Stray Dog (1949)

A solid early work by Kurosawa in what is a clever cat-and-mouse chase that leads to an emotional climax.

Rating: 4 out of 5.

Review #245

Dir. Akira Kurosawa
1949 | Japan | Crime/Drama | 117 mins | 1.37:1 | Japanese
PG (passed clean) for some violence

Cast: Toshiro Mifune, Takashi Shimura, Keiko Awaji
Plot: When a pickpocket steals a rookie detective’s gun on a hot, crowded bus, the cop goes undercover in a desperate attempt to right the wrong. 
Awards:

Source: Toho

Accessibility Index
Subject Matter: Moderate
Narrative Style: Straightforward
Pace: Normal
Audience Type: Slightly Arthouse

Viewed: DVD
First Published: 31 Dec 2007
Spoilers: No


Akira Kurosawa’s Stray Dog bears some resemblance to his later 1960s film, High and Low.  Both are urban thrillers with justice as the central theme, and both feature a worried and frustrated Toshiro Mifune in a pivotal role.  

Kurosawa and urban thrillers rarely occur in the same line; the Japanese filmmaking legend will always be remembered for his influential samurai flicks – Seven SamuraiYojimboThe Hidden Fortress, among many others.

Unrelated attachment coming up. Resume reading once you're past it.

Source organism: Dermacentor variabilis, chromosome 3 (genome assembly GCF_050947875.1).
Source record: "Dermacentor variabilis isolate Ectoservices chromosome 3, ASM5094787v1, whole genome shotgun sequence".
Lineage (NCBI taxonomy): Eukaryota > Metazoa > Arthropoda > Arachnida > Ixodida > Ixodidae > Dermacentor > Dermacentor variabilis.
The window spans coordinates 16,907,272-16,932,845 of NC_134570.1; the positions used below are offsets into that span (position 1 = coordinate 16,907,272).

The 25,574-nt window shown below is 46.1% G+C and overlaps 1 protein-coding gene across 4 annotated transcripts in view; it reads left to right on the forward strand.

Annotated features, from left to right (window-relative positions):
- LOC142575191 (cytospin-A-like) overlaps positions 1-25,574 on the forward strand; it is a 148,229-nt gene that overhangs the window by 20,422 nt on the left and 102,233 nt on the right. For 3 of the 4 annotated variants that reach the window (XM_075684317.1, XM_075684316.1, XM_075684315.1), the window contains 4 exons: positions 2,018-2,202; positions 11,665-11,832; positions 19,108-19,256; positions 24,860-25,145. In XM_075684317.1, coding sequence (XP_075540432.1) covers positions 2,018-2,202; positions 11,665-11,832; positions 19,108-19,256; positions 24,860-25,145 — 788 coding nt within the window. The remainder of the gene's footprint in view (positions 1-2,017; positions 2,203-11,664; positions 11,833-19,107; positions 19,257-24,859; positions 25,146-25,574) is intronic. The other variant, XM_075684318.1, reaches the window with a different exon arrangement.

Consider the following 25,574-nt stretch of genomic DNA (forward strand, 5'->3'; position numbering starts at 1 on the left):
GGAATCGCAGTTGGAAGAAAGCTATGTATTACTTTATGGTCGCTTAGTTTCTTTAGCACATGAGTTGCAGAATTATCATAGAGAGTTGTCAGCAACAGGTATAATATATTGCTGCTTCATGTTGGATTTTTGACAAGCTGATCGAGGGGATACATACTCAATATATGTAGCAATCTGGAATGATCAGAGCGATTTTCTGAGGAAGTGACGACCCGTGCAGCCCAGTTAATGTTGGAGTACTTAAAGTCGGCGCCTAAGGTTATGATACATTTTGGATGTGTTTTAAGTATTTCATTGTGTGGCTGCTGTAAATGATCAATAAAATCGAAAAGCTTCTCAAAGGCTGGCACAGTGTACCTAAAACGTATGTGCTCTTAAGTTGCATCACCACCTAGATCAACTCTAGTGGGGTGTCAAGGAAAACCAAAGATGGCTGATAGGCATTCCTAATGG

Stray Dog is a solid film throughout, a clever cat-and-mouse chase that leads to an emotional climax. Kurosawa’s direction is sublime; any lesser director would have made it into a boring affair.  There are no extra, needless scenes.  Every scene is there for a purpose. 

“They say there’s no such thing as a bad man. Only bad situations…”

The suspense is low-key though, certainly nowhere near what Kurosawa achieved for High and Low. But he compensates by driving the film along with a steady hand; there’s never a moment in Stray Dog that loses viewers’ interest.

Stray Dog is a unique picture.  It captures Japanese society in a state of degradation – decaying moral values, crime, materialism and selfishness.  

But through the actions of the main characters, Mifune and Takashi Shimura, we see men whom are selfless and are committed to making their society a safer and better place to live in.  While Mifune is superb (as always) in his role, Shimura shines most brightly.  His display is confident, yet powerful in a subdued kind of way. 

Kurosawa can do no wrong, can he?  With a linear-moving film like Stray Dog, plus a conventional plot, it could have been one of his career flops.  Film after film that I’ve seen, Kurosawa has yet to disappoint.  Stray Dog is an excellent motion picture that while not as popular as his samurai epics, showcases the Japanese master in top form. 

Grade: A-


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